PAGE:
Other investors continue to lose money every year because they view losses as tax write-offs. Investors frequently boast that they limit their speculative losses to $3,000 each year, because that is the maximum allowed as a tax write off. Somehow, tax write-offs justify the continual loss of money in speculative investments. Those cannot be bad, can they? They put you in a lower tax bracket and allow you to get money back from the government.
Both of these examples illustrate how your perspective can influence your bottom line, namely: If what you see differs from “what is,” you will have difficulty making a profit.
Being Right or Making Money
People tend to deceive themselves the most. Self-deception occurs each time a person clings to a false belief, and everyone holds many false beliefs. Self-deception greatly increases the risk of failure since we really do not know what we are confronting. When we fail because of self-deception, we continually face the same problem over and over again because it has not been resolved.
Again, look at the example of Brad, the stock market investor. When he first fell behind by $700, he could not admit he was wrong and take the loss. When his stock continued to fall, he could not admit the possibility that it would fall any farther. In fact, the more the price fell, the more difficult it was to admit that it would go down any more.
Once people commit to something, they become extremely confident about their decisions. For example, psychological researchers taught a group of people to read stock charts and then asked them to predict from another set of charts whether prices would be higher or lower a month later. These trained forecasters were correct on 47% of their stock predictions—around chance levels—but their confidence in the accuracy of their predictions was much higher than chance—at around 65%. In fact, they were no more correct when their confidence was high than when their confidence was low.
How about extreme confidence—those times when people are really sure they are correct? Research has shown that when people give odds of 100-to-1 that they are correct, they actually are right only 75%-80% of the time. So, although they rate their confidence at 100-to-1, the actual odds should have been about 3.5-to-1.
Once people commit themselves to a position, even if it goes strongly against them, they become fully ensnared in the Loss Trap. They are so confident they are right, that they are willing to bet more and more money in their misplaced confidence. Thus, Brad was able to lose $700, $1,200, $2,500 and eventually $4,500 to prove that he could not be wrong.
Judging Extreme Probabilities
Suppose you have a lottery ticket that gives you a chance to win a $50,000 prize. How much is the lottery ticket worth to you if the odds are 1 million-to-1 of winning? Actually, the ticket is worth five cents in terms of the probability of winning $50,000, but people all over the country are paying $1 for it. People rate probability chances as more significant at the extremes. In particular, an increase from 0% to 5%, and an increase from 95% to 100% each have more impact on people than a change from 30% to 35%. This is why people have a tendency to “go for the big one” even though the odds are extremely small.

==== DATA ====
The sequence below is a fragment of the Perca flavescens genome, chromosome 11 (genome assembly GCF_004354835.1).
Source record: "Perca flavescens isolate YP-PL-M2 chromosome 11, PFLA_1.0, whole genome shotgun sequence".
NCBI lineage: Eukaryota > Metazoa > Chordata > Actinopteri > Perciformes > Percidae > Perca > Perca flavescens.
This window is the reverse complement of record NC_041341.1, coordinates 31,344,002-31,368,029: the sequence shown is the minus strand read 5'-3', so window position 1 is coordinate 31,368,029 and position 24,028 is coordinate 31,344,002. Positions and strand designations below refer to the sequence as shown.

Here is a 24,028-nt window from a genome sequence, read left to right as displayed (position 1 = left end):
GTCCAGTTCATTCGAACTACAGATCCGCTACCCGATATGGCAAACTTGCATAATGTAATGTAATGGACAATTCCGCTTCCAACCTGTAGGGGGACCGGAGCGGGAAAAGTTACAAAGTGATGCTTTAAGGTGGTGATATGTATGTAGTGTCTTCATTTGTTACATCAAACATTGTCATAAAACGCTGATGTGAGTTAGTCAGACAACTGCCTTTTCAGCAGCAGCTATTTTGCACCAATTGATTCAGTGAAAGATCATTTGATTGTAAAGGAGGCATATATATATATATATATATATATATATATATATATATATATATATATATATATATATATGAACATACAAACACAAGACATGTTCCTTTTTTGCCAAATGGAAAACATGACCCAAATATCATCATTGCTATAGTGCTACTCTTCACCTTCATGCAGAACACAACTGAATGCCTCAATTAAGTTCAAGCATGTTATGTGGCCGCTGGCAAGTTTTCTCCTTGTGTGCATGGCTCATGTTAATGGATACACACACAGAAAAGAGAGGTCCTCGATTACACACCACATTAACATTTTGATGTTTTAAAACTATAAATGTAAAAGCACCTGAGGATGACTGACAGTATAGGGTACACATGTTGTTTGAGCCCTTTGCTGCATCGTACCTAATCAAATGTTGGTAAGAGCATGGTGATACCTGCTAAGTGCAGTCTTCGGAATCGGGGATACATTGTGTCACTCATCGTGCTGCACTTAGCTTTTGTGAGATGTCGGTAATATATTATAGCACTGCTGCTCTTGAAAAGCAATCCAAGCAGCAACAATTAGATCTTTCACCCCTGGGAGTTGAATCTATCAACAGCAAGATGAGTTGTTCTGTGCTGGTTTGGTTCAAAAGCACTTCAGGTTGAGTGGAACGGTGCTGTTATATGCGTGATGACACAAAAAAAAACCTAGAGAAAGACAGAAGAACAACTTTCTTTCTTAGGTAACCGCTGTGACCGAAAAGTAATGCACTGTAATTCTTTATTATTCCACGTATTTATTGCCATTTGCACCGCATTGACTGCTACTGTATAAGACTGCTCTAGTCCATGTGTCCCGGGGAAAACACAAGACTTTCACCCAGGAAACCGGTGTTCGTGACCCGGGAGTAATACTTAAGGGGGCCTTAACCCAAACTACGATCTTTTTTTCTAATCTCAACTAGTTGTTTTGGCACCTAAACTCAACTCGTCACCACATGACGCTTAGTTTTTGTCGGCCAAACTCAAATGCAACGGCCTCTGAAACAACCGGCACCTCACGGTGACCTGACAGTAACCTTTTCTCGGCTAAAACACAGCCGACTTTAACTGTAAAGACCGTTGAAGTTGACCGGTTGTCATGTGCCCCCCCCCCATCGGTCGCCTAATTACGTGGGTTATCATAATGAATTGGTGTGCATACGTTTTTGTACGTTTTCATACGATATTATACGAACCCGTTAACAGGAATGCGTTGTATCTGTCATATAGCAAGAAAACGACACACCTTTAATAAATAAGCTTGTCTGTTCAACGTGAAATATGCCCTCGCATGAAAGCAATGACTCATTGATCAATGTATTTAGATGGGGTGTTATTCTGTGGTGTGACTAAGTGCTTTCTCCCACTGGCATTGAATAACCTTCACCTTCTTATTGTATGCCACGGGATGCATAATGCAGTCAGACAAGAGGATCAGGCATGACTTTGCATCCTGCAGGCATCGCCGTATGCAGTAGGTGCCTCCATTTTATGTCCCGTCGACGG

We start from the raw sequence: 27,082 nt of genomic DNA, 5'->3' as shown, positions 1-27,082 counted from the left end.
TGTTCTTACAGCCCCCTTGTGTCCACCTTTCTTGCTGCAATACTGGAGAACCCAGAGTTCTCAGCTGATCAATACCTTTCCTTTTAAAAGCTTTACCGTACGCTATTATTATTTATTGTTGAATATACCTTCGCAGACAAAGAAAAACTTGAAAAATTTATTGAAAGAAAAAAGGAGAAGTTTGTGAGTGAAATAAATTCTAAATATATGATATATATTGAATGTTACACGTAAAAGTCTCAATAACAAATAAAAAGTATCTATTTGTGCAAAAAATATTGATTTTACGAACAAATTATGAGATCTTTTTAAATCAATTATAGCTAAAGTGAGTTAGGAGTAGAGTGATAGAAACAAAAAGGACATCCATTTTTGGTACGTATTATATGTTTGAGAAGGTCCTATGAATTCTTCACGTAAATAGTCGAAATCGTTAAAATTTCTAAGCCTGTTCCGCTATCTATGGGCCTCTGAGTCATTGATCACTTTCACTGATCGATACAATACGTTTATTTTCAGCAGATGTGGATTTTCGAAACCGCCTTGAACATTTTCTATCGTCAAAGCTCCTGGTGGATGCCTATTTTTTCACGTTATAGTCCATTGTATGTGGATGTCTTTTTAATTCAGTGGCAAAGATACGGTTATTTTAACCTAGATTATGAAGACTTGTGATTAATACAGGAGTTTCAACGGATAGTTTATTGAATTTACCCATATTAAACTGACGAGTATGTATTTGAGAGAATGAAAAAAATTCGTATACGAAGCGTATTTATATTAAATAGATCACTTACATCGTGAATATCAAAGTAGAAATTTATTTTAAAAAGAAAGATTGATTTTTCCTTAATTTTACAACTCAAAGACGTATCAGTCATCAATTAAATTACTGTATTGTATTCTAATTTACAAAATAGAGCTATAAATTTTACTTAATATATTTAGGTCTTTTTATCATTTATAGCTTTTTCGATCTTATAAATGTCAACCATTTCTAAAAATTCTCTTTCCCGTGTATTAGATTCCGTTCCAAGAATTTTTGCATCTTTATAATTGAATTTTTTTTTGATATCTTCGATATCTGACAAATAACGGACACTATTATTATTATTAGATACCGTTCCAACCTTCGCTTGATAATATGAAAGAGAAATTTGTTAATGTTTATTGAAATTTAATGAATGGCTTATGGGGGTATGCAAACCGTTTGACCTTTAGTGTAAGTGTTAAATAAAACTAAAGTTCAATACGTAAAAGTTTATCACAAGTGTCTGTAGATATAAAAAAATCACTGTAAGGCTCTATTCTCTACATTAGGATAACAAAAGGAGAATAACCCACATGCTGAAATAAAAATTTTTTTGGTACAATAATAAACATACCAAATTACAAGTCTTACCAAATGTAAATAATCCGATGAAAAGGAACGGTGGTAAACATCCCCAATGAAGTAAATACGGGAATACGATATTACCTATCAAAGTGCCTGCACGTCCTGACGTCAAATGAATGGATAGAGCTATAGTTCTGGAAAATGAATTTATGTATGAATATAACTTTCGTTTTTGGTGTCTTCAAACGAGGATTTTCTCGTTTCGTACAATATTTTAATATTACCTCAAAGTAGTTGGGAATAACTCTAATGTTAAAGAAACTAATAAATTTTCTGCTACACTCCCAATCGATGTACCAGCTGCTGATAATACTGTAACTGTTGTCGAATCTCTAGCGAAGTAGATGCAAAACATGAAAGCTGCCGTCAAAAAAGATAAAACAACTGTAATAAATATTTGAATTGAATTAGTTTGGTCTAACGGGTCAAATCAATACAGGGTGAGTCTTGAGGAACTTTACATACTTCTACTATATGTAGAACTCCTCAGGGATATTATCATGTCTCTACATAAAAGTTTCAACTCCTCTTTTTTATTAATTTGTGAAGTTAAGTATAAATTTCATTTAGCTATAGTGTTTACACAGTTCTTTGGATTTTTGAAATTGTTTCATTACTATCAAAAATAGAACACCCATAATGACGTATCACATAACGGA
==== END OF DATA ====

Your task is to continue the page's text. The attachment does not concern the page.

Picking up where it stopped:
Suppose you are Brad and you have a $4,500 loss on your stock. Let’s further suppose that you are given two choices about the future. You are told that you have a 95% chance of losing your entire $5,000 and a 5% chance of getting all your money back if you hang onto the stock. Which would you do?
Most people would hang on, hoping to get all of their money back. The increased value associated with moving from sure loss (a zero chance of winning) to the improbable (a 5% chance of getting your money back) increases the attractiveness of taking a chance.
Mathematically, your chances in this same situation are not good. If you made this decision 100 times, you would lose $5,000 on average 95 times for a total loss of $475,000. In contrast, if you took the sure loss of $4,500 each of the 100 times, then you would lose a total of $450,000. Thus, you would save $25,000 or an average of $250 each time you took the sure loss.
Taking the sure loss frees an investor from the Loss Trap, but the more attractive option is to stay deep within its jaws. Taking the sure loss seems less attractive than the hope that one’s fortune might turn around by holding onto the position. And as you have already learned, people in the Loss Trap tend to overestimate the odds of “lady luck” suddenly turning in their favor.
The solution to avoiding the Loss Trap is simple. It constitutes a fundamental law of speculative investing: Cut your losses short!
But simple solutions are often difficult to follow. That is why those who follow them make large profits from the many who do not. In fact, many successful speculators lose money 60%-70% of the time, but their losses are generally small and their profits are generally large.
Unfortunately, most people have trouble turning small profits into large ones. Instead, they cash in their profits quickly and do not allow them to grow.